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ARLINGTON, Texas — If I had a dime for every question reporters have asked Diamondbacks coaches, players and front office executives about the team’s resurgent bullpen throughout his postseason run, I would be a wealthy man.
It turns out, it is not every day that a team’s biggest weakness — the primary thing holding them back from being a legitimate playoff contender — turns into arguably their biggest strength seemingly overnight and helps them reach the World Series.
And, yet, that is what happened to these 2023 Diamondbacks.
As of Sep. 1, the Diamondbacks ranked 23rd in the majors with a 4.68 bullpen ERA. For the majority of the year, they lacked reliable back end options, including, most notably, a closer. They cycled through various options in the ninth inning in the first half of the season. Andrew Chafin, Miguel Castro, Scott McGough all took their turns. None of them had consistent success.
At the trade deadline, general manager Mike Hazen bet on his team and acquired closer Paul Sewald from the Seattle Mariners.
Several weeks later, Hazen signed Ryan Thompson, who had just been designated for assignment by the Tampa Bay Rays, to a minor league deal. Thompson found his way to the majors eight days later.
Sewald and Thompson, alongside Kevin Ginkel, have formed one of the most dominant high-leverage bullpen trios in the sport over the past two months, and, specifically, in the playoffs.
Entering the World Series, those three had combined for a 0.98 ERA with six walks and 32 strikeouts in 27 1/3 innings. Sewald, in particular, had yet to allow a run in eight innings of work. He had converted all six of his save opportunities. But, on Friday, he gave up his first runs of the postseason.
Unfortunately for him, they came in the form of a ninth-inning, game-tying, two-run home run by Texas Rangers shortstop Corey Seager that erased a 5-3 Diamondbacks advantage in Game 1 of the World Series.
The Diamondbacks went on to lose in 11 innings by a final score of 6-5.
In a series in which the Diamondbacks’ bullpen figured to be one of their biggest advantages over the Rangers, it was the Rangers’ bullpen that looked significantly better on Friday.
To be fair, D-backs relievers allowed only three runs in 5 1/3 innings. That is a non-ideal, but perfectly reasonable night of performance. Even so, it was still not up to the standard that the Diamondbacks have delivered time and time again this postseason.
“What happened today,” outfielder Alek Thomas said, “it’s just baseball. It happens. [We] can’t expect everybody to be perfect. And [Sewald]’s been great. Our bullpen’s been great. It’s just a part of baseball.”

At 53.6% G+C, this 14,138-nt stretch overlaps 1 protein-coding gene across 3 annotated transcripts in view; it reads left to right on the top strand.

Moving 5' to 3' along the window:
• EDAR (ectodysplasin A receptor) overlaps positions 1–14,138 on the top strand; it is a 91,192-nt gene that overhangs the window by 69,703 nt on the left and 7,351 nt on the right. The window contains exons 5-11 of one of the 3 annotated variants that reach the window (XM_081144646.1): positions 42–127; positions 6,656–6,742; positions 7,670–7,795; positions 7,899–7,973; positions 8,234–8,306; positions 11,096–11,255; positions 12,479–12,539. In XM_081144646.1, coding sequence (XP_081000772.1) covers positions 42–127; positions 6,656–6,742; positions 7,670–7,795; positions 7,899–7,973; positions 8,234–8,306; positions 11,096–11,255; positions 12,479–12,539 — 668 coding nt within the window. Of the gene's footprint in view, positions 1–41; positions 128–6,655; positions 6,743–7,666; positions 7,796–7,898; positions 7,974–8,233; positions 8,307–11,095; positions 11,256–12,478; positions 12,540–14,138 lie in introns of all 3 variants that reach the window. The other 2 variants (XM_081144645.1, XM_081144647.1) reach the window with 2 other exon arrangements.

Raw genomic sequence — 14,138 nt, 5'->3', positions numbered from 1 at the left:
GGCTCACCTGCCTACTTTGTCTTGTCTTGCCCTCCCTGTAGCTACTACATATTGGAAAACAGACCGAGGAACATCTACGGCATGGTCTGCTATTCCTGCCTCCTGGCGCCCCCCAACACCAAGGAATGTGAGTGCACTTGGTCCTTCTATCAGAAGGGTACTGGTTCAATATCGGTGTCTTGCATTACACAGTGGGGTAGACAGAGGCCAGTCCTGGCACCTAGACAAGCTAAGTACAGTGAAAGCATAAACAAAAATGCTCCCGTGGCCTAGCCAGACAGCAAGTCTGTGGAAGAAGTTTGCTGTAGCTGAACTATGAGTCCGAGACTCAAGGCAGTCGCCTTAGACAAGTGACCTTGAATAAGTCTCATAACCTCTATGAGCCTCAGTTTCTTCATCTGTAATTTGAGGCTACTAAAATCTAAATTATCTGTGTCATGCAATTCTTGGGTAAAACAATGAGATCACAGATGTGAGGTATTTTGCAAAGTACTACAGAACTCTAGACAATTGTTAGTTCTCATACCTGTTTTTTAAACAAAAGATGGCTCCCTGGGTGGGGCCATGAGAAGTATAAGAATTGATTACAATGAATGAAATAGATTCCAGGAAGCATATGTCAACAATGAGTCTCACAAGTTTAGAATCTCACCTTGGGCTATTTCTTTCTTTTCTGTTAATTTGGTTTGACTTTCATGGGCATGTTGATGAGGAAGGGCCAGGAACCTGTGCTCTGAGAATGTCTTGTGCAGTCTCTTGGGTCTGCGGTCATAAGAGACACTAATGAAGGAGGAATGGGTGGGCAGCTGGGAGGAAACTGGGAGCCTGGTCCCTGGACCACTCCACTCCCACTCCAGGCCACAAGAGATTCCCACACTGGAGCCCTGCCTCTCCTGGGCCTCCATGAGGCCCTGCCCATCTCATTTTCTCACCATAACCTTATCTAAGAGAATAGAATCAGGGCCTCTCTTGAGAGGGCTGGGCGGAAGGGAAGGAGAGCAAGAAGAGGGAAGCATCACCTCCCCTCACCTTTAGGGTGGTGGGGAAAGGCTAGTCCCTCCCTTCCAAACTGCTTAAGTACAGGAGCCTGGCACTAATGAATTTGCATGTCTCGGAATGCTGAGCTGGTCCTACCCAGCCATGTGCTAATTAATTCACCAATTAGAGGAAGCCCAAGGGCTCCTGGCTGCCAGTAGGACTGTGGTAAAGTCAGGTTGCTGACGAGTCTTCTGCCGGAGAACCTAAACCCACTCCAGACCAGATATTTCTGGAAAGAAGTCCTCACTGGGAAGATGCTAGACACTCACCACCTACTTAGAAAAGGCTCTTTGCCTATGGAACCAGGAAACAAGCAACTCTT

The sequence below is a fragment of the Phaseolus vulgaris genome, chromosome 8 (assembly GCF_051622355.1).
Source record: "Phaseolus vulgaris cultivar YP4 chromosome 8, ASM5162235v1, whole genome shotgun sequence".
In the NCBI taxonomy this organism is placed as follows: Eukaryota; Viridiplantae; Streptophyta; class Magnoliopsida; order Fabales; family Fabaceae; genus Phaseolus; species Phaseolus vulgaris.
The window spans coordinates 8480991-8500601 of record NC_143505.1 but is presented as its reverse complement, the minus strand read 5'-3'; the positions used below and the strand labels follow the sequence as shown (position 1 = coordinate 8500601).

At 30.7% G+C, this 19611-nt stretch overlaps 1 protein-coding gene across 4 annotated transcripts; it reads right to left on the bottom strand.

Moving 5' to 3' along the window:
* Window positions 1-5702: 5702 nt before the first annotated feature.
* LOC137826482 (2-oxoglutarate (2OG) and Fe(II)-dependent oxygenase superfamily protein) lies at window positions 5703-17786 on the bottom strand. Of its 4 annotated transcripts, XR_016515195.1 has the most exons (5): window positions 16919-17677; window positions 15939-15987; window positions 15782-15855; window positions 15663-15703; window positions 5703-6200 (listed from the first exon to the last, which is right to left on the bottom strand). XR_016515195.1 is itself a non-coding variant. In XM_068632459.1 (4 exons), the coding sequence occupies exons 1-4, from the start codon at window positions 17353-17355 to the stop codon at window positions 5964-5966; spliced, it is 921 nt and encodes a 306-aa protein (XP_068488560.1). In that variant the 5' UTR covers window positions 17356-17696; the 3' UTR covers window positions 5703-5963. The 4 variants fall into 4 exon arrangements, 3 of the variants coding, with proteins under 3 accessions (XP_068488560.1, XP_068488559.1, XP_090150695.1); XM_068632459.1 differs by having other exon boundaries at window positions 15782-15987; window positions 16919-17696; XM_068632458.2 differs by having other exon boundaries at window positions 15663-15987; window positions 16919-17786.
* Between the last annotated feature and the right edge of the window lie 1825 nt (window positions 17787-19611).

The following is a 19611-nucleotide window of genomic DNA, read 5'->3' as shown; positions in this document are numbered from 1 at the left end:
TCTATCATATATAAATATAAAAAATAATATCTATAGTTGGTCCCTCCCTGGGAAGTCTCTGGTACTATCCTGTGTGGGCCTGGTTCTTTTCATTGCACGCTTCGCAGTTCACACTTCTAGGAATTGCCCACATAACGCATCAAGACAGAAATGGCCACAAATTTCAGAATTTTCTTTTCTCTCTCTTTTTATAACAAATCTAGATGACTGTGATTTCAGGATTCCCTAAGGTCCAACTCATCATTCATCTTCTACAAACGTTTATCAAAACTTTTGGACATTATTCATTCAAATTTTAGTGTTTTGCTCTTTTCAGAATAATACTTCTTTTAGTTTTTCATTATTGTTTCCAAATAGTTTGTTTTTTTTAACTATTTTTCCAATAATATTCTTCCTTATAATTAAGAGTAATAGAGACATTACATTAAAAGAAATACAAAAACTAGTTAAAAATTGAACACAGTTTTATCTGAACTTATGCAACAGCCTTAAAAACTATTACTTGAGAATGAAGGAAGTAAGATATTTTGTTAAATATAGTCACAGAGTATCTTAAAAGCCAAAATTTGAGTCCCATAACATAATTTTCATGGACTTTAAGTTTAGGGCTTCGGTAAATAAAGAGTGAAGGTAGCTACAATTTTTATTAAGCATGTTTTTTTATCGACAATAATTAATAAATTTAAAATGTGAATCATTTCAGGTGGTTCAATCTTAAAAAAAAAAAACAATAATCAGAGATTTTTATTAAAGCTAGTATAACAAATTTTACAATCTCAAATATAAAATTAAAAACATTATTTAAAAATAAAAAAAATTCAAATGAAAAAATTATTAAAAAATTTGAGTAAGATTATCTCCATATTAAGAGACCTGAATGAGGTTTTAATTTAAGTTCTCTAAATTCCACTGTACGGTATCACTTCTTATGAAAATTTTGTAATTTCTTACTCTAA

Entering Friday, the Diamondbacks had gotten a lead in nine postseason games, and they had won all nine of them. Up to this point in the playoffs, getting a lead has been synonymous with the game being over.
Game 1 was something of a reality check.
“The shock factor was very high,” manager Torey Lovullo said, “but I sat back down and reminded myself, this is the World Series for a reason. The best players are here on the stage and the best players do big-time things.”
In the ninth inning, Seager was that player. With his game-tying homer and a pair of walks in the game, he is now slashing .327/.484/.673 in the postseason.
Seager had a simliar degree of success in the regular season, hitting .327/.390/.623 in 119 games. He is likely to be the AL MVP runner-up, trailing only Los Angeles Angels two-way star Shohei Ohtani.
Seager’s homer came on an elevated, first-pitch fastball from Sewald. Given how well Sewald’s heater typically plays up in the zone, it was not a terrible pitch.
Of course, the Diamondbacks might have been able to win the game in nine innings had Sewald not walked No. 9 hitter Leody Taveras to start the frame. That walk turned what might have been a solo homer into a game-tying, two-run dinger instead.
“It’s such a potent offense,” Sewald said after the game. “You have to try to get the bottom of the lineup before the top comes up. That’s what I’ll be most frustrated with is walking Taveras. Seager is one of the 10 best players in this league, and you’ve just got to try and face him with nobody on.”